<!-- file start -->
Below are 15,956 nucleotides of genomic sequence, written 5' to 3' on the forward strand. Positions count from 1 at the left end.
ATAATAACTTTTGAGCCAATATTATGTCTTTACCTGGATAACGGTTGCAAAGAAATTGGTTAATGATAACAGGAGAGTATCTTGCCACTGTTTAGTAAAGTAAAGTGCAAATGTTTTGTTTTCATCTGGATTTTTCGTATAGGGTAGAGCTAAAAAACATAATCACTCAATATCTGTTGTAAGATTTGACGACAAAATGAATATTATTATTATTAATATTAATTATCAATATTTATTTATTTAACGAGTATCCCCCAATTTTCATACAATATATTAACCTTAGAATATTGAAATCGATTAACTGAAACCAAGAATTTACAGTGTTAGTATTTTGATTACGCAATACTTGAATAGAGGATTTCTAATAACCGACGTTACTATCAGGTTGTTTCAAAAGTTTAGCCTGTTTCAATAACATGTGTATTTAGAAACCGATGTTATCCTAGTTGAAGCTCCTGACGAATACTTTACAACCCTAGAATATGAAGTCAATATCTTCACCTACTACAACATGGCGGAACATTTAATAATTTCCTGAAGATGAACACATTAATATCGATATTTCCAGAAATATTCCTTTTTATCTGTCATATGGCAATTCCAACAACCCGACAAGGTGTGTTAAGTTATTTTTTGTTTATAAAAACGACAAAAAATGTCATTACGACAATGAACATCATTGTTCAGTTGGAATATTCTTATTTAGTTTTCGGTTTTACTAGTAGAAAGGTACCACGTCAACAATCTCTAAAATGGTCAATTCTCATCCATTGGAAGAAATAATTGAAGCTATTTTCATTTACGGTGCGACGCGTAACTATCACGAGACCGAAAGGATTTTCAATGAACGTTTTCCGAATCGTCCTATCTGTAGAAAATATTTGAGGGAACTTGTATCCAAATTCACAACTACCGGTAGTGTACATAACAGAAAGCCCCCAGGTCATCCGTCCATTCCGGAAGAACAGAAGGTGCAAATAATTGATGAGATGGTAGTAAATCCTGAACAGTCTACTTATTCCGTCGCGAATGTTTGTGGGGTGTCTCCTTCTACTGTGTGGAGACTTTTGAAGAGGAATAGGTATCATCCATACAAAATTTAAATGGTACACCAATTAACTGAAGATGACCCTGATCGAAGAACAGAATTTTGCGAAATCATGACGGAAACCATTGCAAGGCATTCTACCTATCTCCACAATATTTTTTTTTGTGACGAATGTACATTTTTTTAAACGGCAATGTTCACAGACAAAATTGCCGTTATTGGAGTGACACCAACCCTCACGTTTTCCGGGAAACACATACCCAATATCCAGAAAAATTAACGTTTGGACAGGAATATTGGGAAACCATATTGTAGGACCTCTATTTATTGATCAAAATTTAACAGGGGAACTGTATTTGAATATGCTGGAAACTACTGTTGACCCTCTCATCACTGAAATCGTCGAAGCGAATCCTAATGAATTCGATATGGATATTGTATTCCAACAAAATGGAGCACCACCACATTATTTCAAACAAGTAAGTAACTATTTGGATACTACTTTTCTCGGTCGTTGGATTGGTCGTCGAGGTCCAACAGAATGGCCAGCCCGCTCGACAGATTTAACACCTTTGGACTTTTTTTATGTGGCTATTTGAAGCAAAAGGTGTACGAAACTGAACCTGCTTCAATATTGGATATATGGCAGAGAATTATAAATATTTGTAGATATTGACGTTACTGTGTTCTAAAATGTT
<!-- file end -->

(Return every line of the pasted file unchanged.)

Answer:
Below are 15,956 nucleotides of genomic sequence, written 5' to 3' on the forward strand. Positions count from 1 at the left end.
ATAATAACTTTTGAGCCAATATTATGTCTTTACCTGGATAACGGTTGCAAAGAAATTGGTTAATGATAACAGGAGAGTATCTTGCCACTGTTTAGTAAAGTAAAGTGCAAATGTTTTGTTTTCATCTGGATTTTTCGTATAGGGTAGAGCTAAAAAACATAATCACTCAATATCTGTTGTAAGATTTGACGACAAAATGAATATTATTATTATTAATATTAATTATCAATATTTATTTATTTAACGAGTATCCCCCAATTTTCATACAATATATTAACCTTAGAATATTGAAATCGATTAACTGAAACCAAGAATTTACAGTGTTAGTATTTTGATTACGCAATACTTGAATAGAGGATTTCTAATAACCGACGTTACTATCAGGTTGTTTCAAAAGTTTAGCCTGTTTCAATAACATGTGTATTTAGAAACCGATGTTATCCTAGTTGAAGCTCCTGACGAATACTTTACAACCCTAGAATATGAAGTCAATATCTTCACCTACTACAACATGGCGGAACATTTAATAATTTCCTGAAGATGAACACATTAATATCGATATTTCCAGAAATATTCCTTTTTATCTGTCATATGGCAATTCCAACAACCCGACAAGGTGTGTTAAGTTATTTTTTGTTTATAAAAACGACAAAAAATGTCATTACGACAATGAACATCATTGTTCAGTTGGAATATTCTTATTTAGTTTTCGGTTTTACTAGTAGAAAGGTACCACGTCAACAATCTCTAAAATGGTCAATTCTCATCCATTGGAAGAAATAATTGAAGCTATTTTCATTTACGGTGCGACGCGTAACTATCACGAGACCGAAAGGATTTTCAATGAACGTTTTCCGAATCGTCCTATCTGTAGAAAATATTTGAGGGAACTTGTATCCAAATTCACAACTACCGGTAGTGTACATAACAGAAAGCCCCCAGGTCATCCGTCCATTCCGGAAGAACAGAAGGTGCAAATAATTGATGAGATGGTAGTAAATCCTGAACAGTCTACTTATTCCGTCGCGAATGTTTGTGGGGTGTCTCCTTCTACTGTGTGGAGACTTTTGAAGAGGAATAGGTATCATCCATACAAAATTTAAATGGTACACCAATTAACTGAAGATGACCCTGATCGAAGAACAGAATTTTGCGAAATCATGACGGAAACCATTGCAAGGCATTCTACCTATCTCCACAATATTTTTTTTTGTGACGAATGTACATTTTTTTAAACGGCAATGTTCACAGACAAAATTGCCGTTATTGGAGTGACACCAACCCTCACGTTTTCCGGGAAACACATACCCAATATCCAGAAAAATTAACGTTTGGACAGGAATATTGGGAAACCATATTGTAGGACCTCTATTTATTGATCAAAATTTAACAGGGGAACTGTATTTGAATATGCTGGAAACTACTGTTGACCCTCTCATCACTGAAATCGTCGAAGCGAATCCTAATGAATTCGATATGGATATTGTATTCCAACAAAATGGAGCACCACCACATTATTTCAAACAAGTAAGTAACTATTTGGATACTACTTTTCTCGGTCGTTGGATTGGTCGTCGAGGTCCAACAGAATGGCCAGCCCGCTCGACAGATTTAACACCTTTGGACTTTTTTTATGTGGCTATTTGAAGCAAAAGGTGTACGAAACTGAACCTGCTTCAATATTGGATATATGGCAGAGAATTATAAATATTTGTAGATATTGACGTTACTGTGTTCTAAAATGTT